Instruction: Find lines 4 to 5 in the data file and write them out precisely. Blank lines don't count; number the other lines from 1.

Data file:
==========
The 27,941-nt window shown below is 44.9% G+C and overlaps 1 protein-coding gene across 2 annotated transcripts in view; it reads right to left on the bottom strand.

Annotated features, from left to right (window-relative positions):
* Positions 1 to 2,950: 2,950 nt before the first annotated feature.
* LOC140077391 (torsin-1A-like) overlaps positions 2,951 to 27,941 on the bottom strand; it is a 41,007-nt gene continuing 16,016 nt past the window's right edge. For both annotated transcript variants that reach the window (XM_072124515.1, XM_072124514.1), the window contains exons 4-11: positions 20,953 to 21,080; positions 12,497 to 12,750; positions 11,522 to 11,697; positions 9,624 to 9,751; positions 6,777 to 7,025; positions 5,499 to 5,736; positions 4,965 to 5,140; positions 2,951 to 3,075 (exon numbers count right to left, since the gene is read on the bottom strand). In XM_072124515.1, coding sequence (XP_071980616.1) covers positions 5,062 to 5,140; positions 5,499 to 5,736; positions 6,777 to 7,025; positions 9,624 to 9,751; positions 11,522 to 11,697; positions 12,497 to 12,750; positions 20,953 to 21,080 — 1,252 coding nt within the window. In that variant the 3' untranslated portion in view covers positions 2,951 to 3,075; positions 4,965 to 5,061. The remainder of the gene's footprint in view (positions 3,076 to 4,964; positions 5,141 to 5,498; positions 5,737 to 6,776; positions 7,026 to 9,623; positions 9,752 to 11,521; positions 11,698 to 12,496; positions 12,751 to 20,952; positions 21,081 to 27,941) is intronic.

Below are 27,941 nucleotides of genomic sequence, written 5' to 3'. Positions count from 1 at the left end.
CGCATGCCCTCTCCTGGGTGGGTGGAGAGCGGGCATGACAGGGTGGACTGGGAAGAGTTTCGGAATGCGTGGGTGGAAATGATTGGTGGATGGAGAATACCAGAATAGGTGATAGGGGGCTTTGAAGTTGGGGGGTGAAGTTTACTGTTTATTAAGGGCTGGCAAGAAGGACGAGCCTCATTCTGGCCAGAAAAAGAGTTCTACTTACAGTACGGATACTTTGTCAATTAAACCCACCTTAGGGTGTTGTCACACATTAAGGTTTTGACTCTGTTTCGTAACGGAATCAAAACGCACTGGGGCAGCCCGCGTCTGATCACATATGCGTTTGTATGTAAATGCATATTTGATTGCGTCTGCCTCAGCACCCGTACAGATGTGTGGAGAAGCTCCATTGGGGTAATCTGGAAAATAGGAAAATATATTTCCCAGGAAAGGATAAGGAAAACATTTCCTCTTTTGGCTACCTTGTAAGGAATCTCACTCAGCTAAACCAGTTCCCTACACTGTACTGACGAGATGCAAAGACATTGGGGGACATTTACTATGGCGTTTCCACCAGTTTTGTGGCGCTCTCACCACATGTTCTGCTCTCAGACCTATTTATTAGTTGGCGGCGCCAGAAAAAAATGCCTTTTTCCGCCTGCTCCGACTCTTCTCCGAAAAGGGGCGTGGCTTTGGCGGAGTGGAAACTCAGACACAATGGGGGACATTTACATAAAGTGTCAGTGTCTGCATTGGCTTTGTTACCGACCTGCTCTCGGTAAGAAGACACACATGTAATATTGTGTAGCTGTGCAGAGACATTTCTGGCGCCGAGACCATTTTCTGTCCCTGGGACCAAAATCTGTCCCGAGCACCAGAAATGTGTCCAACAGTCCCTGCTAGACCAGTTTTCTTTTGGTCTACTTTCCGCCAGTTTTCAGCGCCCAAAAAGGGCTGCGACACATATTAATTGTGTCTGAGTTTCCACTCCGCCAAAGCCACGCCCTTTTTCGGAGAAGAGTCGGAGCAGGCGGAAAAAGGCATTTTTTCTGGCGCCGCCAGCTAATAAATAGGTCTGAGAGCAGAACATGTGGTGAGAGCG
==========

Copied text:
* LOC140077391 (torsin-1A-like) overlaps positions 2,951 to 27,941 on the bottom strand; it is a 41,007-nt gene continuing 16,016 nt past the window's right edge. For both annotated transcript variants that reach the window (XM_072124515.1, XM_072124514.1), the window contains exons 4-11: positions 20,953 to 21,080; positions 12,497 to 12,750; positions 11,522 to 11,697; positions 9,624 to 9,751; positions 6,777 to 7,025; positions 5,499 to 5,736; positions 4,965 to 5,140; positions 2,951 to 3,075 (exon numbers count right to left, since the gene is read on the bottom strand). In XM_072124515.1, coding sequence (XP_071980616.1) covers positions 5,062 to 5,140; positions 5,499 to 5,736; positions 6,777 to 7,025; positions 9,624 to 9,751; positions 11,522 to 11,697; positions 12,497 to 12,750; positions 20,953 to 21,080 — 1,252 coding nt within the window. In that variant the 3' untranslated portion in view covers positions 2,951 to 3,075; positions 4,965 to 5,061. The remainder of the gene's footprint in view (positions 3,076 to 4,964; positions 5,141 to 5,498; positions 5,737 to 6,776; positions 7,026 to 9,623; positions 9,752 to 11,521; positions 11,698 to 12,496; positions 12,751 to 20,952; positions 21,081 to 27,941) is intronic.

Below are 27,941 nucleotides of genomic sequence, written 5' to 3'. Positions count from 1 at the left end.